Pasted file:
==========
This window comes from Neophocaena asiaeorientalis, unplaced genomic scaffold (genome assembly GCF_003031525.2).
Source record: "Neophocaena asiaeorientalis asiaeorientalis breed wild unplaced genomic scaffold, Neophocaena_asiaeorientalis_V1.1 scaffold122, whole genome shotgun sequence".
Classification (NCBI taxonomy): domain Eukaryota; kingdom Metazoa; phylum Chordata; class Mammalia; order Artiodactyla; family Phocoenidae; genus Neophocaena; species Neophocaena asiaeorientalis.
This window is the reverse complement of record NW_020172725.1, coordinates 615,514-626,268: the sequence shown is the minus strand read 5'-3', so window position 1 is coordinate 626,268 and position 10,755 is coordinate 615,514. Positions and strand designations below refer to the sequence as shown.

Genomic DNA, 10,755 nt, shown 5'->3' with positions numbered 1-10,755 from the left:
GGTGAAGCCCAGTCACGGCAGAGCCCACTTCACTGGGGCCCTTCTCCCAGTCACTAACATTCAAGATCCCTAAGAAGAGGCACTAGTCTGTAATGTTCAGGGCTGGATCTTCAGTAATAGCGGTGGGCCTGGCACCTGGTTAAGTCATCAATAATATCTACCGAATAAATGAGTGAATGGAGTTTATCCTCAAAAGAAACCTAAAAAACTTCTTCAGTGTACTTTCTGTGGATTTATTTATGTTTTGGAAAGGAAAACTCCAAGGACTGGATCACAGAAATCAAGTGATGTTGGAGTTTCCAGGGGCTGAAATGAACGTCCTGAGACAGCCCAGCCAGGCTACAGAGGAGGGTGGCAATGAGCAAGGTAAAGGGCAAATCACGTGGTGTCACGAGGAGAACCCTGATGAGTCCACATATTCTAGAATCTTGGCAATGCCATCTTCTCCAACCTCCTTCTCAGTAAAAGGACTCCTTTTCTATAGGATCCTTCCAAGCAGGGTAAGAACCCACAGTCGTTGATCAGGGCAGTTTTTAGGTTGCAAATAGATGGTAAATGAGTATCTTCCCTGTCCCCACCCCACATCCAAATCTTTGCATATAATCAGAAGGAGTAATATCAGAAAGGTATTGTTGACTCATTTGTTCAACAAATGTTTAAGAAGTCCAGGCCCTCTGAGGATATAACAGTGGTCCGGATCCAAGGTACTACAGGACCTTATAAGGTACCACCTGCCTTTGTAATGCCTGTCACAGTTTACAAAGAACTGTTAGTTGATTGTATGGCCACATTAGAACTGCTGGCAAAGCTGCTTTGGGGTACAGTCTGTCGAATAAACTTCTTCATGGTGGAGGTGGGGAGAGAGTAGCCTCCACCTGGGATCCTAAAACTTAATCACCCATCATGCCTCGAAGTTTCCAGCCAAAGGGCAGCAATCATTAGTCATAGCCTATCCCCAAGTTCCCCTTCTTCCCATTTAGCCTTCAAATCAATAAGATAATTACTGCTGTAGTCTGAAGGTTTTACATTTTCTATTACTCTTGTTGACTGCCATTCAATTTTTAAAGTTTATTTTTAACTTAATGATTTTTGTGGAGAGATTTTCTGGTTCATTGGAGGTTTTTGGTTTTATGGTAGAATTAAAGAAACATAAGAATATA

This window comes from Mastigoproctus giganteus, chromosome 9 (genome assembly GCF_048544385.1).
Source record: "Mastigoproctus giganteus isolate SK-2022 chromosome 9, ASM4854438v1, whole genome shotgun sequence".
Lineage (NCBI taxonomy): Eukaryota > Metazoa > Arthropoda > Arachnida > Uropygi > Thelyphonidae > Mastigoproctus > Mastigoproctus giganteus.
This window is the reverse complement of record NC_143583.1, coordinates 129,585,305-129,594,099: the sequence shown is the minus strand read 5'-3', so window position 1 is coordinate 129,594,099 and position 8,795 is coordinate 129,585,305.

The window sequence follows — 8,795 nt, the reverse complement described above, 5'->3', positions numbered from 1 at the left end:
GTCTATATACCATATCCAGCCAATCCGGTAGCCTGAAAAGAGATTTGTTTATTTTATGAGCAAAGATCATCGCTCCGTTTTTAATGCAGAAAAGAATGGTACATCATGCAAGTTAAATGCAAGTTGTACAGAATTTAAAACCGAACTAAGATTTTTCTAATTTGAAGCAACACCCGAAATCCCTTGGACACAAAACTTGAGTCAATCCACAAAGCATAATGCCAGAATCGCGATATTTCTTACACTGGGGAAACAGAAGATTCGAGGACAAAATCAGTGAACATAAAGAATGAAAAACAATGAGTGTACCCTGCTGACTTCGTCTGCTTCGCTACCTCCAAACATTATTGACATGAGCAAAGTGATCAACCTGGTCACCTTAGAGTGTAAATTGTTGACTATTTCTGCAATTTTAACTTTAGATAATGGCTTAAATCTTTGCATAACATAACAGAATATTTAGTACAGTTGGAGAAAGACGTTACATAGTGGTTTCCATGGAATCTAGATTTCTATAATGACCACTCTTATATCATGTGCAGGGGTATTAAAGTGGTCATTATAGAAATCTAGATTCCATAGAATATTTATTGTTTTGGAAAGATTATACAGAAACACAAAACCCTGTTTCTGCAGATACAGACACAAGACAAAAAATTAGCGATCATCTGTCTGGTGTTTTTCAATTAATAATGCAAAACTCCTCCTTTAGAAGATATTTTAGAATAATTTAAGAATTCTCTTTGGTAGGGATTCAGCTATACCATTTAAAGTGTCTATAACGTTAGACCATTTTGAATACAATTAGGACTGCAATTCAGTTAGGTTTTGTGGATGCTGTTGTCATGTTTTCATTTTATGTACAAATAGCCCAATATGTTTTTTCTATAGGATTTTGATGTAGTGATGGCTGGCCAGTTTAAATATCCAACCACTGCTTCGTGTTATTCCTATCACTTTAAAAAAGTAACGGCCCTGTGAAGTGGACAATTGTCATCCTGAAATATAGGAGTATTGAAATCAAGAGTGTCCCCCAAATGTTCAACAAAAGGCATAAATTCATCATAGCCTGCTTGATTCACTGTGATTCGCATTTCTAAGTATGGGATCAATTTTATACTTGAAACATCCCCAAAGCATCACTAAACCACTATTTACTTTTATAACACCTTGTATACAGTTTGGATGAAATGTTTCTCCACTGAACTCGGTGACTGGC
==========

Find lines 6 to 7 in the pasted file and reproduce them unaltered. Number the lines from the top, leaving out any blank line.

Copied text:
GGTGAAGCCCAGTCACGGCAGAGCCCACTTCACTGGGGCCCTTCTCCCAGTCACTAACATTCAAGATCCCTAAGAAGAGGCACTAGTCTGTAATGTTCAGGGCTGGATCTTCAGTAATAGCGGTGGGCCTGGCACCTGGTTAAGTCATCAATAATATCTACCGAATAAATGAGTGAATGGAGTTTATCCTCAAAAGAAACCTAAAAAACTTCTTCAGTGTACTTTCTGTGGATTTATTTATGTTTTGGAAAGGAAAACTCCAAGGACTGGATCACAGAAATCAAGTGATGTTGGAGTTTCCAGGGGCTGAAATGAACGTCCTGAGACAGCCCAGCCAGGCTACAGAGGAGGGTGGCAATGAGCAAGGTAAAGGGCAAATCACGTGGTGTCACGAGGAGAACCCTGATGAGTCCACATATTCTAGAATCTTGGCAATGCCATCTTCTCCAACCTCCTTCTCAGTAAAAGGACTCCTTTTCTATAGGATCCTTCCAAGCAGGGTAAGAACCCACAGTCGTTGATCAGGGCAGTTTTTAGGTTGCAAATAGATGGTAAATGAGTATCTTCCCTGTCCCCACCCCACATCCAAATCTTTGCATATAATCAGAAGGAGTAATATCAGAAAGGTATTGTTGACTCATTTGTTCAACAAATGTTTAAGAAGTCCAGGCCCTCTGAGGATATAACAGTGGTCCGGATCCAAGGTACTACAGGACCTTATAAGGTACCACCTGCCTTTGTAATGCCTGTCACAGTTTACAAAGAACTGTTAGTTGATTGTATGGCCACATTAGAACTGCTGGCAAAGCTGCTTTGGGGTACAGTCTGTCGAATAAACTTCTTCATGGTGGAGGTGGGGAGAGAGTAGCCTCCACCTGGGATCCTAAAACTTAATCACCCATCATGCCTCGAAGTTTCCAGCCAAAGGGCAGCAATCATTAGTCATAGCCTATCCCCAAGTTCCCCTTCTTCCCATTTAGCCTTCAAATCAATAAGATAATTACTGCTGTAGTCTGAAGGTTTTACATTTTCTATTACTCTTGTTGACTGCCATTCAATTTTTAAAGTTTATTTTTAACTTAATGATTTTTGTGGAGAGATTTTCTGGTTCATTGGAGGTTTTTGGTTTTATGGTAGAATTAAAGAAACATAAGAATATA

This window comes from Mastigoproctus giganteus, chromosome 9 (genome assembly GCF_048544385.1).